Regulators Scramble Ahead of WikiLeaks Financial Disclosures

Not since former Treasury Secretary Henry Paulson pulled off a $700 billion raid of taxpayer dollars to shore up Wall Street have Washington regulators scurried so quickly to ferret out evidence of collusion between the feds and the nation's major banks and other financial services firms.

The last minute push by regulators comes ahead of a threatened WikiLeaks data dump.

According to WikiLeaks founder Julian Assange, the soon-to-be-released materials will focus on a major American bank -- possibly Bank of America. Mr. Assange claims to have enough incriminating evidence to force the resignation of top bank executives.

But sources in Washington say they expect there will be very little surprising in the WikiLeaks disclosures, which were apparently taken from a computer hard drive.

"As far as any bank is concerned, we're probably in for another 'Casablanca' moment," said one source. He was referring to the famous film starring Humphrey Bogart in which a police inspector is "shocked" to discover gambling going on in Boggie's supper club.

"The [WikiLeaks] dump may turn up a few new cons, or some old ones. We know how the banks operate. The material may be embarrassing to a bank only because the media will make a big deal of it. But don't count on seeing lots of red faces in a shameless environment."

The federal regulators, however, do anticipate no small degree of harsh exposure. Especially sensitive to the possibility of embarrassment is the Securities and Exchange Commission (SEC) and its rumored links to Ponzi swindler Bernard Madoff. Both Mary Schapiro, current head of the commission, and former SEC Chairman Christopher Cox are in line for possible charges of conflict of interest or willful negligence.

The industry group formerly headed by Ms. Schapiro, the Financial Industry Regulatory Authority, also may be in the crosshairs for more than a few potential shockers, including the apparent insider sale of nearly $600 million in auction rate securities before the market crashed in February 2008.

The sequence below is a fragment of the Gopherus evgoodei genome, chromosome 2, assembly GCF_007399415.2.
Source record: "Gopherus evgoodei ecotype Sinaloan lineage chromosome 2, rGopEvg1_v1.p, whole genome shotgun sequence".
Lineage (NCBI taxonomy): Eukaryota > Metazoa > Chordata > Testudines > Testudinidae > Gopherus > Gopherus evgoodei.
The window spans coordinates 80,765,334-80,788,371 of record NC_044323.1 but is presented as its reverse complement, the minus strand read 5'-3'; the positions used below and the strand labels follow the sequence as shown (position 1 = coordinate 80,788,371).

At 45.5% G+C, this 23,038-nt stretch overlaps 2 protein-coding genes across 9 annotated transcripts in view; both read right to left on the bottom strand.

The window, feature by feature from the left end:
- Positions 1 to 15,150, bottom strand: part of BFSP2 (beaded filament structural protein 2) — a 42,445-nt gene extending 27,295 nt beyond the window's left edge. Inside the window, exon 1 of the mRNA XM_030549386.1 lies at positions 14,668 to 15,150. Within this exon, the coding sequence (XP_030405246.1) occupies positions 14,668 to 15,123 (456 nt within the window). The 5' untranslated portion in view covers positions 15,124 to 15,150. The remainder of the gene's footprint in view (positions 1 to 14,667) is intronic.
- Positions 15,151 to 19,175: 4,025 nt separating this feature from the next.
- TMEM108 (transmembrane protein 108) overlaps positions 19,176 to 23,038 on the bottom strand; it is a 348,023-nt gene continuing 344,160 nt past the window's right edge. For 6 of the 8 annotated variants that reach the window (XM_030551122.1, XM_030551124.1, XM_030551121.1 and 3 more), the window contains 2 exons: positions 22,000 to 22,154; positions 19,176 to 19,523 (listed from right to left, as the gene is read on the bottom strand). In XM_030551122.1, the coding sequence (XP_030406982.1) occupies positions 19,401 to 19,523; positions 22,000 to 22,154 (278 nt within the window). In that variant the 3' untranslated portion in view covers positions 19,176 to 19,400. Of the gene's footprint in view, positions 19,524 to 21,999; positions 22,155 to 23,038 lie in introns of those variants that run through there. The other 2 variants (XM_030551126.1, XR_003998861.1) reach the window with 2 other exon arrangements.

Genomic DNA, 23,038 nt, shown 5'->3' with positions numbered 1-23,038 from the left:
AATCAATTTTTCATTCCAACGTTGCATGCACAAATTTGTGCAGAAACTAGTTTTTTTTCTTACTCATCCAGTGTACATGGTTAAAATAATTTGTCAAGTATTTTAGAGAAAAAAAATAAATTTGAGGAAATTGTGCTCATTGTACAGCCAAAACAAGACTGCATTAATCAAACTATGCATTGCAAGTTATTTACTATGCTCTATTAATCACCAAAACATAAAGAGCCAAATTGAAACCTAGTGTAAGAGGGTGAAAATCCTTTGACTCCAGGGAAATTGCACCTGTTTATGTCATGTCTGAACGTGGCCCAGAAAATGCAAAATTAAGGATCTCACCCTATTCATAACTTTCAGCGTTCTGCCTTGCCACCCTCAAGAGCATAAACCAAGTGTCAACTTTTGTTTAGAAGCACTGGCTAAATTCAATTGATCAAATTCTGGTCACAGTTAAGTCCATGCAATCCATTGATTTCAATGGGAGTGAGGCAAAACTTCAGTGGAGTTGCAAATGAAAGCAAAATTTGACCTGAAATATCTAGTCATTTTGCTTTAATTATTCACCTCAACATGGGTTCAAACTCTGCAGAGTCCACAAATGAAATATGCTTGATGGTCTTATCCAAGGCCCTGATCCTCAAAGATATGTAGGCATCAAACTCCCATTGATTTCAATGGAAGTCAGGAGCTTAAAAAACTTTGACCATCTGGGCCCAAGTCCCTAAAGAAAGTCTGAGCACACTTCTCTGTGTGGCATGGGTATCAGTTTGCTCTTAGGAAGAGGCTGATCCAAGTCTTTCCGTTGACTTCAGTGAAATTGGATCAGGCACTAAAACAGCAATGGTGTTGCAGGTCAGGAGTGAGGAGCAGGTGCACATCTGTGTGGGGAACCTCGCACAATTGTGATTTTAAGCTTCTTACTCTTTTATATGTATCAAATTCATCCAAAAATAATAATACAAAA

Andrew Ross Sorkin, writing in The New York Times Dealbook, speculated that the big surprise would be that such "chicanery" was documented "and that regulators haven't found it yet -- or worse, they found it and did nothing about it."

"Imagine the public relations hassle," suggested one source. "How do explain away what's been there, right in front of you, in black and white, and yet you did nothing about it?"

Robert A. Mintz, a former public prosecutor, says much of the dumped information, when and if it is made public, will not be well understood by the public. And then there's the problem of the material as actual court-worthy evidence. WikiLeaks documents may not hold up as legally sound.

Attorney General Eric Holder, now at the helm of the somewhat embarrassing Project Broken Trust, has promised to investigate State Department documents released earlier by WikiLeaks. But General Holder has lost face running Project Broken Trust, which thus far has netted about 300 small time con artists and other swindlers while neglecting the $136 billion auction-rate securities fraud.

General Holder has remained relatively silent on WikiLeaks presumed financial disclosures.

"We don't know the details of the documents," a Capitol Hill source said. "It's possible much of the information will date back to the Bush years and the 2008 meltdown. If that's the case, republicans will have quite a mess to deal with."

For now, however, Mr. Assange holds the high ground, despite threats from General Holder to seek prosecution for the State Department leaks. None of this has shaken the determination of Mr. Assange, who promises to go public in early 2011 with the financial disclosures.